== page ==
Welcome to the Louisville Zoo's Horticulture Area
A message from Horticulture Manager William Nay
If you think the Zoo’s horticulture department hibernates in the fall and winter like most of their foliage, think again. This time of year is actually one of the busiest times of the year for the Zoo’s horticulture department.
Fall is when all annual flower beds are stripped of old flower stems and put to bed (prepared) for winter. Hanging baskets that were draped with flowers all summer long will be emptied and stored for next season and large tropical container plants scattered throughout the Zoo will be placed in the greenhouse until next season. Canna flowers, located around the Buffalo Sculpture and the HerpAquarium, will be cut back to ground level to resprout again next year. And last, but not least, falling leaves will be gathered up along pathways and mulched up by lawnmowers in open lawn areas.
As fall turns into winter, leaf pick up will continue as well as trimming back ornamental grasses, eradicating invasive plants and dressing up beds with a fresh coat of mulch readying for spring.
The horticulture department is also on standby incase inclement weather arises. Last year, more than 3,000 yards of brush were hauled away along with lots of trees due to the ice storm.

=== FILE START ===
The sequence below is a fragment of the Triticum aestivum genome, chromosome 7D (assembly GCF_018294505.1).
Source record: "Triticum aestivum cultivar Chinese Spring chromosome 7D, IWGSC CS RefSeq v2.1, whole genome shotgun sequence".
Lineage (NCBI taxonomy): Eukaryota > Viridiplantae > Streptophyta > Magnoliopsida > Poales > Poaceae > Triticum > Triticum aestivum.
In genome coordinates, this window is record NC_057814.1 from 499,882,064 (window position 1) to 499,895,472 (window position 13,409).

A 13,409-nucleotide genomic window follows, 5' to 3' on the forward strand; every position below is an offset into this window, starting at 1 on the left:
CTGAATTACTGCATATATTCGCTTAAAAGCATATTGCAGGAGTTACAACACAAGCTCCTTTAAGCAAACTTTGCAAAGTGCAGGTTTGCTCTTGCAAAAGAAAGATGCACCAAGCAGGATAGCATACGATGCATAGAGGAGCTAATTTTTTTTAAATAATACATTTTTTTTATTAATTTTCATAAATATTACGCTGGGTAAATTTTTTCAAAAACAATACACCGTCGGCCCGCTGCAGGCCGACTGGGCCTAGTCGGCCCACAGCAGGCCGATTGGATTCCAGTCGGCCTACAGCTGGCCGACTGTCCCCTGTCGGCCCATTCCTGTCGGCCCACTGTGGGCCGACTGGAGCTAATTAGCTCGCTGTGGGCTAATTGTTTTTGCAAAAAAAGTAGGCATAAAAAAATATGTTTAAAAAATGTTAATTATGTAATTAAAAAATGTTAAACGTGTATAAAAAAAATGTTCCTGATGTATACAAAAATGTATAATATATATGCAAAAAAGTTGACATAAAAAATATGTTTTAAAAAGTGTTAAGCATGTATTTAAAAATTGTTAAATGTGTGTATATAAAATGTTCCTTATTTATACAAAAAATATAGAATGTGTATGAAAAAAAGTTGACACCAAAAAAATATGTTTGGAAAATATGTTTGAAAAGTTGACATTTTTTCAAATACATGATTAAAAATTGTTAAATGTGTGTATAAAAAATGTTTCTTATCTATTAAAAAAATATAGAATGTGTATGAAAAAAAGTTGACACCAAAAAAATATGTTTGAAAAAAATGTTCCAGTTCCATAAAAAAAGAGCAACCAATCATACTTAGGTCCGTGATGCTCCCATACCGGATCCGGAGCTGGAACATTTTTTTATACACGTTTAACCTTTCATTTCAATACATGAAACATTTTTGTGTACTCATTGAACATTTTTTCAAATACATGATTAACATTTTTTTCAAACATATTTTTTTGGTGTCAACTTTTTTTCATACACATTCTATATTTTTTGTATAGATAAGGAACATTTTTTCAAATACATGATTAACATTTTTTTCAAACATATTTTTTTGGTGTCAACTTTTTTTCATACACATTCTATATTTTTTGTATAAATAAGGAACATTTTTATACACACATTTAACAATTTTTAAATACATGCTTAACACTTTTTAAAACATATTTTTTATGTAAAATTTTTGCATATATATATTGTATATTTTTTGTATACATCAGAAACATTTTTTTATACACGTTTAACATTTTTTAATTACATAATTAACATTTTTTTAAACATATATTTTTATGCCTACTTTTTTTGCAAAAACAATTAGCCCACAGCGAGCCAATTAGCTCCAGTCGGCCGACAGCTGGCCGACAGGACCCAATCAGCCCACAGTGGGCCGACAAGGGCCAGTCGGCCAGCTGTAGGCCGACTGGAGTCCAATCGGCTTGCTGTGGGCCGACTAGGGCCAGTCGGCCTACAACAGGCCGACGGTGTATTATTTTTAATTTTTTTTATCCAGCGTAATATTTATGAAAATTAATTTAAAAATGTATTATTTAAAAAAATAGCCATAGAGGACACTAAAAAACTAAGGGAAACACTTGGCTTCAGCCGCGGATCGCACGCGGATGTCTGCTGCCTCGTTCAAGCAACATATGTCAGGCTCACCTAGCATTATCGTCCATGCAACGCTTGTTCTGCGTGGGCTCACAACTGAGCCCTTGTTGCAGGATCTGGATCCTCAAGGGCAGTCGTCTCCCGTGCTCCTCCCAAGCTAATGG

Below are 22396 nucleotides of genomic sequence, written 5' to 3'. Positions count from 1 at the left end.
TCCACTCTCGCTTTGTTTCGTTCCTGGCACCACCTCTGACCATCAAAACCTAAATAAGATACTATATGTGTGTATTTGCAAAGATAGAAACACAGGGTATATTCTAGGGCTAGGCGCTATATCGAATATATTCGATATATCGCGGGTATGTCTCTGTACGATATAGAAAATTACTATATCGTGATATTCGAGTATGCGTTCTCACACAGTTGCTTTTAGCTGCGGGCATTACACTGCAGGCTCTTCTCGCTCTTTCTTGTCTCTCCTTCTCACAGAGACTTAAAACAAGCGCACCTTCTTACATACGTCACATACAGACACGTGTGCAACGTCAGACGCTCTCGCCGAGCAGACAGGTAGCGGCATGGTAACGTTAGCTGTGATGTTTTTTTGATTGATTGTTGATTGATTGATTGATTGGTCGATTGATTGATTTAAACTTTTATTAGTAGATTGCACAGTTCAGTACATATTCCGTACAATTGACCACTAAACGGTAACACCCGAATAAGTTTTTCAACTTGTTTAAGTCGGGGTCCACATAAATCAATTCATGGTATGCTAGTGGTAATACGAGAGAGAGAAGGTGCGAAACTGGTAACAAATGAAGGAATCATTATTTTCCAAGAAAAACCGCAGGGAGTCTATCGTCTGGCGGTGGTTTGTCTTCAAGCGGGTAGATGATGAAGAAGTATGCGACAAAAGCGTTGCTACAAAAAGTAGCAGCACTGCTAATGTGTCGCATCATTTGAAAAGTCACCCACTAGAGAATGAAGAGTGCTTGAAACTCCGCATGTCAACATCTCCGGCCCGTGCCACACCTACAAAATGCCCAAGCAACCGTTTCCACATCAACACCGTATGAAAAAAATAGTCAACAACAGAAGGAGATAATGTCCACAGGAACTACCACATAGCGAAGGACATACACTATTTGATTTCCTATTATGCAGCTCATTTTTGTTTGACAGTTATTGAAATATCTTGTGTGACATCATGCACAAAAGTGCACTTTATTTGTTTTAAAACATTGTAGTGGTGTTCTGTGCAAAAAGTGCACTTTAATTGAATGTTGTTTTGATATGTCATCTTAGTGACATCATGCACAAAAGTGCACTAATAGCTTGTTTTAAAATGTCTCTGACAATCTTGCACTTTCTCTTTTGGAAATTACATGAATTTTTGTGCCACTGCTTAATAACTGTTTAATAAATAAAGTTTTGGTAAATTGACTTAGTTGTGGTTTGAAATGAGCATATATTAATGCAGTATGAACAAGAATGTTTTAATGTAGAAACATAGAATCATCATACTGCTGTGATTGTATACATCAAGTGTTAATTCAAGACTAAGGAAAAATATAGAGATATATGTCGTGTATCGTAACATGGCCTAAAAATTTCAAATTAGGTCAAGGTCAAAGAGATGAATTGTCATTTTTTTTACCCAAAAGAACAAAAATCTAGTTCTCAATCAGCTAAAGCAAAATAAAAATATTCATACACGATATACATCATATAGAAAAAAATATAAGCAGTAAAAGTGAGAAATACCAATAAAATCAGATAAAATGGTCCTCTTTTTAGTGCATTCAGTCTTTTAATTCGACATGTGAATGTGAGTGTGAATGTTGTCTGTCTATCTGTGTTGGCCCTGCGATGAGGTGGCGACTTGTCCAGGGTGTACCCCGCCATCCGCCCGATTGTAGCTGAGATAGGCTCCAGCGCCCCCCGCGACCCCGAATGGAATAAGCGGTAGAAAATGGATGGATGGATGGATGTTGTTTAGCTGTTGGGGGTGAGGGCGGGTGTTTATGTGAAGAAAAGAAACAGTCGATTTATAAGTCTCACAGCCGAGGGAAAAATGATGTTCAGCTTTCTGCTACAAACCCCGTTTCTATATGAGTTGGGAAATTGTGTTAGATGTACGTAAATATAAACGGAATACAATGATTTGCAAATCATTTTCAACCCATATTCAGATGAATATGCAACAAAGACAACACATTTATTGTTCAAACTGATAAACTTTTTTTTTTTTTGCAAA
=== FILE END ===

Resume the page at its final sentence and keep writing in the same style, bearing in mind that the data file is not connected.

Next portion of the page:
Even though fall and winter is filled with a lot of foliage cleanup and cutback, the Zoo still has a number of winter plants for you to appreciate. So come out, stretch your legs and visit. The Zoo is open year round, only closing three days a year (Thanksgiving, Christmas and New Year’s Day).
About William Nay
Will is a graduate Oldham County High School and received his bachelor’s degree in horticulture from Eastern Kentucky University.
The Horticulture department is going green. This past summer staff has started using two new products that are much greener than some of the older ones. We now use a chainsaw bar oil lubricant that is called BioPlus Oil manufactured by STIHL. It has a vegetable oil base and decomposes almost entirely within 21 days making it less harmful to plants, animals, and us. STIHL also has a product called Stihl HP Ultra 2-Cycle Engine Oil. It too decomposes within 21 days and offers great lubrication since it is a synthetic oil.
The Horticulture and Maintenance departments have teamed up to recycle metal products over the past year. All efforts so far have resulted in almost 18,000 pounds or 9 tons of various types of metal being recycled.